Mar 17, 2017
The 40 Years of Comics Project - Day 751: The Spirit: The New Adventures #5, July 1998
I'm going to make a confession that's a dodgy one to make: I'm not a huge fan of Will Eisner's work.
There. I said it.
Don't get me wrong. His draftsmanship is unquestionably amazing, and his dedication to the craft and cause of comics is beyond reproach. He's done more for the field than many ever will. But his stories just don't move me, I guess. It's an odd thing to say, considering there's so much emotion behind his various works. They're just not my cup of tea.
That said, what little of Paul Chadwick's work I've read I have always enjoyed, so today's comic was, for me, a mixed bag. The periodizing of the piece was a little uncomfortable occasionally, especially the overtly racist cultural attitudes, but I get that it makes the comic read more like something from the 30s or 40s than the 90s when it was published. And Chadwick's take on Eisner's particular aesthetic is pretty impressive (I said I wasn't a fan of Eisner, btw, not that I hadn't read him). In terms of crime comics, I'm fairly new to the genre. There's some in the collection, but they're in a vast minority, so I've little with which to compare today's comic. I think it comes down to differentiating between a crime comic and a mystery comic, in that, in a mystery comic, I want to have enough clues presented to me that I can solve the case along with the detective. A crime comic, on the other hand, does not present that evidence, and asks the reader to follow along through the story, rather than the mystery. It's a fine line, admittedly, but an important one. Today's comic was a crime comic, rather than a mystery.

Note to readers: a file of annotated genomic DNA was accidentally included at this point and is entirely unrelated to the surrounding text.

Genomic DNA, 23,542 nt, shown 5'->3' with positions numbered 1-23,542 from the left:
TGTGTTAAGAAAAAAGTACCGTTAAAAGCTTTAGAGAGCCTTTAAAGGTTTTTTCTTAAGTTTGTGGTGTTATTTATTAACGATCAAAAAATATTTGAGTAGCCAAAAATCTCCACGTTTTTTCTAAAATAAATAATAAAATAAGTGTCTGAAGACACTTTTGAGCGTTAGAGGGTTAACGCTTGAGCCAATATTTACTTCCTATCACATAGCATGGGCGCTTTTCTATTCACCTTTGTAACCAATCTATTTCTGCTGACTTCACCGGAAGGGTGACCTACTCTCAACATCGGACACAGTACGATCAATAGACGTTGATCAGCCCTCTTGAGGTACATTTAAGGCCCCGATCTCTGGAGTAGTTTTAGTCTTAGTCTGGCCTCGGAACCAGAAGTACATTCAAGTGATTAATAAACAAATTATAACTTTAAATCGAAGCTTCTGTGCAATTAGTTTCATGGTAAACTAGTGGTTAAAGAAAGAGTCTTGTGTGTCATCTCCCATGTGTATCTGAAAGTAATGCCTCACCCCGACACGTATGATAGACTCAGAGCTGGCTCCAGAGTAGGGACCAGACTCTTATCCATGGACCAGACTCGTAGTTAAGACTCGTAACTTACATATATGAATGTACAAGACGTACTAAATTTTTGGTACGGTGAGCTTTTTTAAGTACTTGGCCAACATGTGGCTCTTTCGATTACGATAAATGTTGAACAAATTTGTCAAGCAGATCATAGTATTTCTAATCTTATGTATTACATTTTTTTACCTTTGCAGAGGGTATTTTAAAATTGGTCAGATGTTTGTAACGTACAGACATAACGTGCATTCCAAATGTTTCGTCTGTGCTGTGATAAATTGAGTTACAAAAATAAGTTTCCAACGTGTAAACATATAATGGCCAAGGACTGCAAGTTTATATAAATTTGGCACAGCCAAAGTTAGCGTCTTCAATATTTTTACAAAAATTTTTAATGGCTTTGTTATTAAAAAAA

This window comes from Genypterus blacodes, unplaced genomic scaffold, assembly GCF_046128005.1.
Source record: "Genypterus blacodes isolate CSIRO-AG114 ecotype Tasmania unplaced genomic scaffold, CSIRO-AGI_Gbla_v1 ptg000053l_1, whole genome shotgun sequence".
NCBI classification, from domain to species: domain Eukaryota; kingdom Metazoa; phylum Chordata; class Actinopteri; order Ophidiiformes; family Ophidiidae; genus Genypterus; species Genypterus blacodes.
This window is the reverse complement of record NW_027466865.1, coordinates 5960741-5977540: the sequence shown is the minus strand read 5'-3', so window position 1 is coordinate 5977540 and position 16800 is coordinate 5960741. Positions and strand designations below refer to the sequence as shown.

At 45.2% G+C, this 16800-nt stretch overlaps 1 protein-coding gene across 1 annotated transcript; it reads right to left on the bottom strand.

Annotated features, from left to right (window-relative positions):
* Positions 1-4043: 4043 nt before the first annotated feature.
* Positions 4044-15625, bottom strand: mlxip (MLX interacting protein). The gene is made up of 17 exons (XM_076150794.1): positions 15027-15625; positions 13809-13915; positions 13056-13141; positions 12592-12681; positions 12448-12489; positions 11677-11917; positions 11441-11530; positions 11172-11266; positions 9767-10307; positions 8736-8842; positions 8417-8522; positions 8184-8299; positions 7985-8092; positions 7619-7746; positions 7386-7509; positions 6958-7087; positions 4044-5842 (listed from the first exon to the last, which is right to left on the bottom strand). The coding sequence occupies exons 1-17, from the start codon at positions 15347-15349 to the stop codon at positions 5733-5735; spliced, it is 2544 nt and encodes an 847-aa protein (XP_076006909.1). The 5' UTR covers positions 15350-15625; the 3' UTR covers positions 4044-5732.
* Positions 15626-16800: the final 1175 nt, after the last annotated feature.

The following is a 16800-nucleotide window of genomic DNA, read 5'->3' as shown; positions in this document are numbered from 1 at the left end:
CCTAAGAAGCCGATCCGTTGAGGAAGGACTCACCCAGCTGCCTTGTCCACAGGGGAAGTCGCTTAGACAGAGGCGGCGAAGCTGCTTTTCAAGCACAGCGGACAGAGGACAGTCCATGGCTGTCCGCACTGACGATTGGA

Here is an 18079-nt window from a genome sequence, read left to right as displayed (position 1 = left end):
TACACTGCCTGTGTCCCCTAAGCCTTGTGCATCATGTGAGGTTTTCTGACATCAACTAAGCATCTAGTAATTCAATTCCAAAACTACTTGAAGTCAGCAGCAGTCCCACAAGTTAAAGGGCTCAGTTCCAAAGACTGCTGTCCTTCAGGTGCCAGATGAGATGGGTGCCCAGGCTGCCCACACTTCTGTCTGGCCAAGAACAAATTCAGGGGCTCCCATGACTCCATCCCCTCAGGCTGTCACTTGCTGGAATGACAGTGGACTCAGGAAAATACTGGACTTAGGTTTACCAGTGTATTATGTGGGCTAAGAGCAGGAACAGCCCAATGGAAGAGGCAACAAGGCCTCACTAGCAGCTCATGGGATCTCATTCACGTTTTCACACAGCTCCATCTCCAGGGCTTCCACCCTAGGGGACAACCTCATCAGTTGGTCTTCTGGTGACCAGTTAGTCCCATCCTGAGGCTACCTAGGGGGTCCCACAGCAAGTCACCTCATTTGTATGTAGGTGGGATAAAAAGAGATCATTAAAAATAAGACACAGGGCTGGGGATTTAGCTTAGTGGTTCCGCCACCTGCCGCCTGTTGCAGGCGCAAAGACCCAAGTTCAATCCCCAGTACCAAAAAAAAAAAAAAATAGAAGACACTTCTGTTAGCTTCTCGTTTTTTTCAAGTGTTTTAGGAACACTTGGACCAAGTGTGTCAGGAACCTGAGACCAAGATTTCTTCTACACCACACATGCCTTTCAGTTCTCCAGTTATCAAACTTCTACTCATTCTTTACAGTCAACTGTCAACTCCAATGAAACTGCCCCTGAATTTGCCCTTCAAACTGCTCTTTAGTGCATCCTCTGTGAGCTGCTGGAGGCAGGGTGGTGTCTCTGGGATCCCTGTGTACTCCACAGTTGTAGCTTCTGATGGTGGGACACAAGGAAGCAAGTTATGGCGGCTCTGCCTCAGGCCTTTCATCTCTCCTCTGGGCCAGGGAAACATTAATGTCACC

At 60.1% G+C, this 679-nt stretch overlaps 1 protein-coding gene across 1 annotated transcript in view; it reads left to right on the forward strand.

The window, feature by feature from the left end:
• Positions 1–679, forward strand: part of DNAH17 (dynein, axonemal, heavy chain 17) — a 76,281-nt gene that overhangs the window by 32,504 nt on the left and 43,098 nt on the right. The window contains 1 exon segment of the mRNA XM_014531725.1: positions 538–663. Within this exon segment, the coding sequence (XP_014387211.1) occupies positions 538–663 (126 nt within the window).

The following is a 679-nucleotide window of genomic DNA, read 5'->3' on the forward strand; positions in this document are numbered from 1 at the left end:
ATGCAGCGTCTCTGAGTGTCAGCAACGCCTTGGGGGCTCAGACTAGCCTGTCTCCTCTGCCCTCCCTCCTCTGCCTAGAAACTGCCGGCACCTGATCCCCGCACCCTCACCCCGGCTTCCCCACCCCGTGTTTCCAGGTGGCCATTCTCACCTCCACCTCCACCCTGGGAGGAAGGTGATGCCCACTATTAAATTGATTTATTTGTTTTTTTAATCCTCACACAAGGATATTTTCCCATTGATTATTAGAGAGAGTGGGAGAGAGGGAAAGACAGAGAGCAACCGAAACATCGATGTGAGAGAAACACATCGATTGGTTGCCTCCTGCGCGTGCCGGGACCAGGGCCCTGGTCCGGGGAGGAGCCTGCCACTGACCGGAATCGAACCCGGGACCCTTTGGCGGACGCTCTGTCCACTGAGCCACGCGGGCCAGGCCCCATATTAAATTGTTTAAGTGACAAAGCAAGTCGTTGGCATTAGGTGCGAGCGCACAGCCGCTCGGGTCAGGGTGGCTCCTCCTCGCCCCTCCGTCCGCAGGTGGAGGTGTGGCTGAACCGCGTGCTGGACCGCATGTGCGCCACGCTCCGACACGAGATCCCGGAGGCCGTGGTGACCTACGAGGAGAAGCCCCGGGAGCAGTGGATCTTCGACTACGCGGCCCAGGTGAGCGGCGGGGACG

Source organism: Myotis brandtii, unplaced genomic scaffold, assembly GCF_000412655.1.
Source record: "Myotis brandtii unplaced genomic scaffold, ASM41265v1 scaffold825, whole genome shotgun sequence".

Not much else to say, I'm afraid, though I feel like I ought to given the pedigree of today's piece. Perhaps I'll come to a fuller appreciation of Eisner, and of crime comics, as I progress. But I appreciate Chadwick. If nothing else, this comic makes me want to go out and read all of Concrete, and that's not a bad thing.
To be continued.